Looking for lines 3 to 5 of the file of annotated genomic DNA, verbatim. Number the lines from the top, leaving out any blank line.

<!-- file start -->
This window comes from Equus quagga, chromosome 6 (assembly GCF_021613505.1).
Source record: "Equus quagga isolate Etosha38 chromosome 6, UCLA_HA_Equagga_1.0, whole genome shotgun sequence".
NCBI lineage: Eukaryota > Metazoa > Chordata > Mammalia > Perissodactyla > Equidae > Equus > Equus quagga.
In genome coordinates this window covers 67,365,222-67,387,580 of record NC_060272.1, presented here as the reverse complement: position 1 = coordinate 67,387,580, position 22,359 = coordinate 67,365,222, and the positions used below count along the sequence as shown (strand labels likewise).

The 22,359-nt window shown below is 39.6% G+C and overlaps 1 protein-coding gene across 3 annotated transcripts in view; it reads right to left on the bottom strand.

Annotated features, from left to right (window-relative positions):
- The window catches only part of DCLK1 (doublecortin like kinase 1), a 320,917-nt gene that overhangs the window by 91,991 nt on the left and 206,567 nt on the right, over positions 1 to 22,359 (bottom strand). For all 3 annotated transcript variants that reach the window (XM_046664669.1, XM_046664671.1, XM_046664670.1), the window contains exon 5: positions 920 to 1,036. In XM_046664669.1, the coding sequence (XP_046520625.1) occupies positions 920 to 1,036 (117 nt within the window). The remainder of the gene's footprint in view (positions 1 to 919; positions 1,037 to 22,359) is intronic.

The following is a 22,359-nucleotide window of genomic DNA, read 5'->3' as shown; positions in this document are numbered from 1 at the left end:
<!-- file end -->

NCBI lineage: Eukaryota > Metazoa > Chordata > Mammalia > Perissodactyla > Equidae > Equus > Equus quagga.
In genome coordinates this window covers 67,365,222-67,387,580 of record NC_060272.1, presented here as the reverse complement: position 1 = coordinate 67,387,580, position 22,359 = coordinate 67,365,222, and the positions used below count along the sequence as shown (strand labels likewise).

The 22,359-nt window shown below is 39.6% G+C and overlaps 1 protein-coding gene across 3 annotated transcripts in view; it reads right to left on the bottom strand.